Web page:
Halloween kicks off a series of holidays celebrated with delicious treats, from yummy chocolate candies to gut-busting dinners to seasonal alcoholic beverages. While most parents will make sure their kids brush after eating their treats, National Dental Hygiene Month in October encourages a fuller approach to oral health.

 

“Teeth and gums are obviously key components of oral health care, but they’re just part of the whole environment inside one’s mouth,” says Dr. Bob Kross, a biochemist who’s been researching and developing oral health-care products since the 1980s.

 

“The nooks and crannies in our mouths and gums are not the only places crammed with organic debris, which feed the bacteria that create biofilm, such as plaque, to protect themselves from oxygen. There are also cracks on the tongue’s surface and in the other soft tissues in the mouth and pharynx where bacteria collect, further compromising dental health and creating bad breath.”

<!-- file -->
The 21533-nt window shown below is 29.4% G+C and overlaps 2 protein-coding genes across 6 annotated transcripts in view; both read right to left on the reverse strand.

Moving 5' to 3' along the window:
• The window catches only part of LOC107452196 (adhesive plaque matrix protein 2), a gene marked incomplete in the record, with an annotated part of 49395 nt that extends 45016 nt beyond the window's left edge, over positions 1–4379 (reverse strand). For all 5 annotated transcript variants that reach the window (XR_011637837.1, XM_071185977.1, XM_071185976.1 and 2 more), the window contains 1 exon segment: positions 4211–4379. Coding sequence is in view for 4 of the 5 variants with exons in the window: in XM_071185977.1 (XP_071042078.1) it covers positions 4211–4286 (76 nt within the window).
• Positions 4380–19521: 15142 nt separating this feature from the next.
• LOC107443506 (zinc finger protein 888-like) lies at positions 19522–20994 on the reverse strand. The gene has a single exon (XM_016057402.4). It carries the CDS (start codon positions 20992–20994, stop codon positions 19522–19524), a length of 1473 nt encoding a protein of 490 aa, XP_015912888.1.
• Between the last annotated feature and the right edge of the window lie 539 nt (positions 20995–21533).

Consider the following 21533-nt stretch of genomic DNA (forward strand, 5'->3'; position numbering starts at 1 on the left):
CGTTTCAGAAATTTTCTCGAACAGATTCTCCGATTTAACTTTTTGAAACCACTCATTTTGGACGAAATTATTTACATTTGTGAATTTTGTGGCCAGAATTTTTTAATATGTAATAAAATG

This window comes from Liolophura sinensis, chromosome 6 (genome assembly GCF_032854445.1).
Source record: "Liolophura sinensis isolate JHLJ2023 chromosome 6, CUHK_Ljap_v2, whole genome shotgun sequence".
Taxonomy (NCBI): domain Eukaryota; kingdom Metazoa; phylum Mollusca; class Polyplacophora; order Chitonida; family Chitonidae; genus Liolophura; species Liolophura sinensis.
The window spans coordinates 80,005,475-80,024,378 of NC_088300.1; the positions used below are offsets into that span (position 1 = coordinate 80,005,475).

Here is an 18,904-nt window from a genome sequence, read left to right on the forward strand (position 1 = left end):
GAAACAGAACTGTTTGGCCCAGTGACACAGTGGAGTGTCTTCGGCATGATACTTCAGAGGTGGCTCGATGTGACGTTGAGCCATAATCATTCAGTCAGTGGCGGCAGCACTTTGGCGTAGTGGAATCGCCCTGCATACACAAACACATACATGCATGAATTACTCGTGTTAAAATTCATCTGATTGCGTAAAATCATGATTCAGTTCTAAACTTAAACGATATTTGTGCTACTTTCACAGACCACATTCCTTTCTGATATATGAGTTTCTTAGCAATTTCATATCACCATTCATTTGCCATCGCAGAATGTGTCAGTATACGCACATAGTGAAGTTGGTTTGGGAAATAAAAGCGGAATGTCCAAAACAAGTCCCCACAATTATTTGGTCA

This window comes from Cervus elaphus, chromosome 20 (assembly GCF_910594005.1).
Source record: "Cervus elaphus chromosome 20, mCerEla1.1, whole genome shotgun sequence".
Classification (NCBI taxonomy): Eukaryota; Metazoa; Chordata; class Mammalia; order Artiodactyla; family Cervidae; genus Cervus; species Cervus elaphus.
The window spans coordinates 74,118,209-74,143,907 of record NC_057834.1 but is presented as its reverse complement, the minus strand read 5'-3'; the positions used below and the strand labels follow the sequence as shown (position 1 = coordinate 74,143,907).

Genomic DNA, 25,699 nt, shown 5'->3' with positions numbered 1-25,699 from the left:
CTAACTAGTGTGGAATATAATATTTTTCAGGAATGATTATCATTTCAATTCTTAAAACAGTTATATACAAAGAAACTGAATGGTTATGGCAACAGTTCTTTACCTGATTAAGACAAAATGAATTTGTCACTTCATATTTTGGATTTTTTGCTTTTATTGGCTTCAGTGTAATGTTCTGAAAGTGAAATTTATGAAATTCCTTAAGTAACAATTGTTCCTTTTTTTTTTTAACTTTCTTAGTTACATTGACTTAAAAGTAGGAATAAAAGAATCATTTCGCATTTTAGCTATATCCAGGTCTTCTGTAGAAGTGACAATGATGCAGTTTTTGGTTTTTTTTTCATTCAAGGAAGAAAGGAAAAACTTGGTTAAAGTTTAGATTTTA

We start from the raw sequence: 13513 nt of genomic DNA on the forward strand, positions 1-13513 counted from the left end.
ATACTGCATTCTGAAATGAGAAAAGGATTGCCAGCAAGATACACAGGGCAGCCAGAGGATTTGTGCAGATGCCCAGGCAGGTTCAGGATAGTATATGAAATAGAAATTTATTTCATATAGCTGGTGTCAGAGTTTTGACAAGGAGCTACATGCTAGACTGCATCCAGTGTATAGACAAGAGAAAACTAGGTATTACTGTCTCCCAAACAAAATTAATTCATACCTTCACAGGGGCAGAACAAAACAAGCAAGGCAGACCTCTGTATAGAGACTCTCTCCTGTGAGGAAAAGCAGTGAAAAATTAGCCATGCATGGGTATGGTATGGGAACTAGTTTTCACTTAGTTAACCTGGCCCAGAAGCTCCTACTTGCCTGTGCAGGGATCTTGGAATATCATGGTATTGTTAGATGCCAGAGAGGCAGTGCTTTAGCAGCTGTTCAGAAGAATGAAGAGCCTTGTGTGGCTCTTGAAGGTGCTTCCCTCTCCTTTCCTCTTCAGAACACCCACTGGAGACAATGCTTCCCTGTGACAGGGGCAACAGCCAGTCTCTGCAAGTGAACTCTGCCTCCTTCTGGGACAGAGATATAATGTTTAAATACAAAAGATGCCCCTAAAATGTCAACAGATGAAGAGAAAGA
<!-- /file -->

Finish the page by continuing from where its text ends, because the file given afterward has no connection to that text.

Normal oral bacteria are fine, actually even necessary, when present in proper balance with each other, but it’s a problem when putrefying and pathogenic bacteria start to take over, he says.

 

Kross offers this tip for preventing bad breath.

 

Control bad breath by controlling the mouth’s bacteria. Brush at least twice a day, floss, scrape the tongue and use a non-alcoholic rinse that has oxidizing properties. Individuals suffering from bad breath will experience optimum relief only by using alcohol-free, oxidizing oral hygiene products.

 

“At least 90 percent of bad breath problems are associated with the sulfurous compounds generated by the putrefying, malodor-forming, anaerobic bacteria, which hide in oral crevices, and which degrade food particles and salivary cell fragments,” Kross says. “For a cleaner mouth and fresher breath, you’ll need oxidants to destroy a major portion of the bacteria in these low-oxygen environments, thereby removing the root cause of persistent halitosis.